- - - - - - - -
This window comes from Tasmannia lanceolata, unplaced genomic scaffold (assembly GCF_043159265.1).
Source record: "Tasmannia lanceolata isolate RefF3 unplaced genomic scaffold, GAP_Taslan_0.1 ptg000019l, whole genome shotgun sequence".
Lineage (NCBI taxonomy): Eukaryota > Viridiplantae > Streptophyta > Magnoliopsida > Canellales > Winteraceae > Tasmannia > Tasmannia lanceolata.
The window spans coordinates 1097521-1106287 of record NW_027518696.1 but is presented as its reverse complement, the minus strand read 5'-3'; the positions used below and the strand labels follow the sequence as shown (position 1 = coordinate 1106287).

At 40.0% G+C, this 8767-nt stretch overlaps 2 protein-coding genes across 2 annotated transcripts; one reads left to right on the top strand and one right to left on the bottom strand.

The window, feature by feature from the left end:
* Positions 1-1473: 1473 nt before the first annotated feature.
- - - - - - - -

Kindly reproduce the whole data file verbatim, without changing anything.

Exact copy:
This window comes from Tasmannia lanceolata, unplaced genomic scaffold (assembly GCF_043159265.1).
Source record: "Tasmannia lanceolata isolate RefF3 unplaced genomic scaffold, GAP_Taslan_0.1 ptg000019l, whole genome shotgun sequence".
Lineage (NCBI taxonomy): Eukaryota > Viridiplantae > Streptophyta > Magnoliopsida > Canellales > Winteraceae > Tasmannia > Tasmannia lanceolata.
The window spans coordinates 1097521-1106287 of record NW_027518696.1 but is presented as its reverse complement, the minus strand read 5'-3'; the positions used below and the strand labels follow the sequence as shown (position 1 = coordinate 1106287).

At 40.0% G+C, this 8767-nt stretch overlaps 2 protein-coding genes across 2 annotated transcripts; one reads left to right on the top strand and one right to left on the bottom strand.

The window, feature by feature from the left end:
* Positions 1-1473: 1473 nt before the first annotated feature.